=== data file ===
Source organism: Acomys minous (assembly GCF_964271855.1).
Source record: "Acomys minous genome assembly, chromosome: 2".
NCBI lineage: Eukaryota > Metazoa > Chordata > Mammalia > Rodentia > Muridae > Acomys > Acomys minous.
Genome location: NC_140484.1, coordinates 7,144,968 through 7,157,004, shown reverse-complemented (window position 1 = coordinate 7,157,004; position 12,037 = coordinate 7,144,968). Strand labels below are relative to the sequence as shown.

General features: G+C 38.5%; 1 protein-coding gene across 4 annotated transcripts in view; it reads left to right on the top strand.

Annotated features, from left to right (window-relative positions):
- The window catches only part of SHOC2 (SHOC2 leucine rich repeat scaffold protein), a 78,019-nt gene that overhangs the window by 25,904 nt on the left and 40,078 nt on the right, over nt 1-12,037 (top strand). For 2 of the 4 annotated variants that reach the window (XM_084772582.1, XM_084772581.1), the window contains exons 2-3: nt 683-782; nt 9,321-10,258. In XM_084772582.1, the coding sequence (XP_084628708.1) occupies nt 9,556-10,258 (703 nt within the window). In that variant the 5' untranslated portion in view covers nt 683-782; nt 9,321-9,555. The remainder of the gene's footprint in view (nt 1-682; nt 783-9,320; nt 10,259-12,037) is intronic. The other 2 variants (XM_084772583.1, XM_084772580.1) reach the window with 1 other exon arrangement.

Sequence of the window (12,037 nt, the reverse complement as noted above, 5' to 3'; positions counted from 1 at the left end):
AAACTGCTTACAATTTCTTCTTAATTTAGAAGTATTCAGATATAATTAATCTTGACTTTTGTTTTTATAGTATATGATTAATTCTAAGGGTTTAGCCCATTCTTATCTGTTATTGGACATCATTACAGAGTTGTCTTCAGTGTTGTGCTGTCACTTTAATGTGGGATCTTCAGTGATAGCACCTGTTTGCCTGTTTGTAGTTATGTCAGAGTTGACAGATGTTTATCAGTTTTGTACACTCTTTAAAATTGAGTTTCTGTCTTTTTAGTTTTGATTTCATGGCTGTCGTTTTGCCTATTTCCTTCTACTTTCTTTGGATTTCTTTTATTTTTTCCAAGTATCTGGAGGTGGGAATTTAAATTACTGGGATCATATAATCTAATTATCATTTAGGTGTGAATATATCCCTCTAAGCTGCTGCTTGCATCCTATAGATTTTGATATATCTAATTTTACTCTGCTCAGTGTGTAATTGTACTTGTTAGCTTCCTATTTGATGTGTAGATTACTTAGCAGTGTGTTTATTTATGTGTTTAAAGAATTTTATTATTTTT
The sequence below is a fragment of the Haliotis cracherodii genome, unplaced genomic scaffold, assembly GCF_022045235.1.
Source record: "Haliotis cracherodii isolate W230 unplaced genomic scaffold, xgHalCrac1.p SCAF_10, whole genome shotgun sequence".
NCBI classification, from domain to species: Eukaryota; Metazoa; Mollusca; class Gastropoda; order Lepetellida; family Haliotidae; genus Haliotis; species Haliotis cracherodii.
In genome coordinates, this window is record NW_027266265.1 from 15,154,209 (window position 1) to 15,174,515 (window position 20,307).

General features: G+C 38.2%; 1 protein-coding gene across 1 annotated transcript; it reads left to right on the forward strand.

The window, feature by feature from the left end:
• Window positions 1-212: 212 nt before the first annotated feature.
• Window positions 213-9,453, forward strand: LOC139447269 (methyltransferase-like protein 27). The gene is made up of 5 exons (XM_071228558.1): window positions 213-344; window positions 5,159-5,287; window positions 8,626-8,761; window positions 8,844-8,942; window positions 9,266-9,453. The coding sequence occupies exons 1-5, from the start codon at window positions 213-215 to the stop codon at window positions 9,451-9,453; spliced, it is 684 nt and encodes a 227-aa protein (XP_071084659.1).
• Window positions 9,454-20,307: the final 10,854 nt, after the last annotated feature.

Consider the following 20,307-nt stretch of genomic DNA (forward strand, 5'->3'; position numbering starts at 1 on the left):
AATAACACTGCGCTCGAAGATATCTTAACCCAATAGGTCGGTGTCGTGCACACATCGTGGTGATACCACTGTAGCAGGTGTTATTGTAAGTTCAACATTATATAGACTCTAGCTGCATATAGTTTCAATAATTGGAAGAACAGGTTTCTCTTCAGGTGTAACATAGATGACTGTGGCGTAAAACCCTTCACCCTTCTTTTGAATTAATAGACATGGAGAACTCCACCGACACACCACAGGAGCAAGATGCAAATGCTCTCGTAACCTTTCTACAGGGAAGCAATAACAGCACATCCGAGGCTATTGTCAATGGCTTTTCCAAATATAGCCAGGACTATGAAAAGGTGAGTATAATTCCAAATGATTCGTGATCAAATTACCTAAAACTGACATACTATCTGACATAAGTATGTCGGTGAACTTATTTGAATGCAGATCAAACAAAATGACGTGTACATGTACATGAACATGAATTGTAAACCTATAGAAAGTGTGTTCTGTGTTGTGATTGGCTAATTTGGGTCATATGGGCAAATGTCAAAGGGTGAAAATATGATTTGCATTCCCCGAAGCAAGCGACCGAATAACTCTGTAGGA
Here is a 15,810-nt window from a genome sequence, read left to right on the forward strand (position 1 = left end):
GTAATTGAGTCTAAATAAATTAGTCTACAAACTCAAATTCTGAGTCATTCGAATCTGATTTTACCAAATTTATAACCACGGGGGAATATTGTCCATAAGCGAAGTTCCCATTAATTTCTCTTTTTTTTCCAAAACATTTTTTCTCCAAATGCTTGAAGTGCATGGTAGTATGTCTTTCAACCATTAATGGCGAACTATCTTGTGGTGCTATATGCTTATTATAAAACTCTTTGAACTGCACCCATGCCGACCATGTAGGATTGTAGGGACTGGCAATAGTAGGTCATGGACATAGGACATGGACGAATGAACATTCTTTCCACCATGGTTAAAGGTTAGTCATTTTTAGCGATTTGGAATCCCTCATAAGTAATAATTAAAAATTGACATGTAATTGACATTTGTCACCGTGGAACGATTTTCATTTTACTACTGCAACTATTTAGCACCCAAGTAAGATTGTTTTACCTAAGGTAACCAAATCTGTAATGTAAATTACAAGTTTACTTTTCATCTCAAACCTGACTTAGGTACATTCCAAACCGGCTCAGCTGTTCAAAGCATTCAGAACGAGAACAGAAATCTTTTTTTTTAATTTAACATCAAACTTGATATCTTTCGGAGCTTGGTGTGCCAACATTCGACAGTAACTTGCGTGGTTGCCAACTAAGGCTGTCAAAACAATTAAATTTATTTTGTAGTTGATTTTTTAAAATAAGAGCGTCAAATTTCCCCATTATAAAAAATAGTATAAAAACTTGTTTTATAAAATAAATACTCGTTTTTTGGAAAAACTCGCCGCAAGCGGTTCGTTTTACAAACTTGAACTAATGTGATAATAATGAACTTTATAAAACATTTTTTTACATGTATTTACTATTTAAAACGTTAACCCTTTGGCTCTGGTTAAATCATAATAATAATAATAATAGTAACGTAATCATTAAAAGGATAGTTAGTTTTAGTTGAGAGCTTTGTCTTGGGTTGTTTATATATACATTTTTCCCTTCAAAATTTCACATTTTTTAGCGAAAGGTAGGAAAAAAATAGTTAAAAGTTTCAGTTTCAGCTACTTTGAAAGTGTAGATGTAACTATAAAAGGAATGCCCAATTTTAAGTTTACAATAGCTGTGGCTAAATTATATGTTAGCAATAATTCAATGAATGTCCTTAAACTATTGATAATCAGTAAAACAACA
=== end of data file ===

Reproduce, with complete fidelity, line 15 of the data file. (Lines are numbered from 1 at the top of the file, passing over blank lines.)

The window, feature by feature from the left end: